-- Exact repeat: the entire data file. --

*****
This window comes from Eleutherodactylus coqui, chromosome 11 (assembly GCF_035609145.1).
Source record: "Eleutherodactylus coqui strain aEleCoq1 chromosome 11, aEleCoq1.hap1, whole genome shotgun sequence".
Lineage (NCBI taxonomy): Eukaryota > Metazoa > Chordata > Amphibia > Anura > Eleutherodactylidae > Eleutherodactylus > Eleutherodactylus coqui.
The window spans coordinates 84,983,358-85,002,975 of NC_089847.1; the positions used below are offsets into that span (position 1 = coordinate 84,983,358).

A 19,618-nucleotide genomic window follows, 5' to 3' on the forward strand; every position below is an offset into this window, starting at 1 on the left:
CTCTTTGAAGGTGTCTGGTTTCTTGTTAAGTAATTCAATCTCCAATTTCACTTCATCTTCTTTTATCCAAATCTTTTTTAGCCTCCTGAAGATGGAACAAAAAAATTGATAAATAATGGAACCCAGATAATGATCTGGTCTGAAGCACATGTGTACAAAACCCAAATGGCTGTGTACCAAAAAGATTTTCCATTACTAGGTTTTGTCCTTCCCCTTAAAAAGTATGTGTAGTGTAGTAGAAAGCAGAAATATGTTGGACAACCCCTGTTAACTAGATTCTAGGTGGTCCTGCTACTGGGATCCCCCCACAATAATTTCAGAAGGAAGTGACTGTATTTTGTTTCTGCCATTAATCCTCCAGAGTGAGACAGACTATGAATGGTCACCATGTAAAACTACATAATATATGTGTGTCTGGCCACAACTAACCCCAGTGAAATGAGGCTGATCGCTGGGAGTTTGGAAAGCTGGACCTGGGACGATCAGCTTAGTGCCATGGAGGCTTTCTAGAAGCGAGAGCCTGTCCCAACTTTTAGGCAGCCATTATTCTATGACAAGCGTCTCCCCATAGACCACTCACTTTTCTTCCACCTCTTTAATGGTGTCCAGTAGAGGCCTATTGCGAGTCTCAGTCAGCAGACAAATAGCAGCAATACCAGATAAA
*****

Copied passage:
This window comes from Eleutherodactylus coqui, chromosome 11 (assembly GCF_035609145.1).
Source record: "Eleutherodactylus coqui strain aEleCoq1 chromosome 11, aEleCoq1.hap1, whole genome shotgun sequence".
Lineage (NCBI taxonomy): Eukaryota > Metazoa > Chordata > Amphibia > Anura > Eleutherodactylidae > Eleutherodactylus > Eleutherodactylus coqui.
The window spans coordinates 84,983,358-85,002,975 of NC_089847.1; the positions used below are offsets into that span (position 1 = coordinate 84,983,358).

A 19,618-nucleotide genomic window follows, 5' to 3' on the forward strand; every position below is an offset into this window, starting at 1 on the left:
CTCTTTGAAGGTGTCTGGTTTCTTGTTAAGTAATTCAATCTCCAATTTCACTTCATCTTCTTTTATCCAAATCTTTTTTAGCCTCCTGAAGATGGAACAAAAAAATTGATAAATAATGGAACCCAGATAATGATCTGGTCTGAAGCACATGTGTACAAAACCCAAATGGCTGTGTACCAAAAAGATTTTCCATTACTAGGTTTTGTCCTTCCCCTTAAAAAGTATGTGTAGTGTAGTAGAAAGCAGAAATATGTTGGACAACCCCTGTTAACTAGATTCTAGGTGGTCCTGCTACTGGGATCCCCCCACAATAATTTCAGAAGGAAGTGACTGTATTTTGTTTCTGCCATTAATCCTCCAGAGTGAGACAGACTATGAATGGTCACCATGTAAAACTACATAATATATGTGTGTCTGGCCACAACTAACCCCAGTGAAATGAGGCTGATCGCTGGGAGTTTGGAAAGCTGGACCTGGGACGATCAGCTTAGTGCCATGGAGGCTTTCTAGAAGCGAGAGCCTGTCCCAACTTTTAGGCAGCCATTATTCTATGACAAGCGTCTCCCCATAGACCACTCACTTTTCTTCCACCTCTTTAATGGTGTCCAGTAGAGGCCTATTGCGAGTCTCAGTCAGCAGACAAATAGCAGCAATACCAGATAAA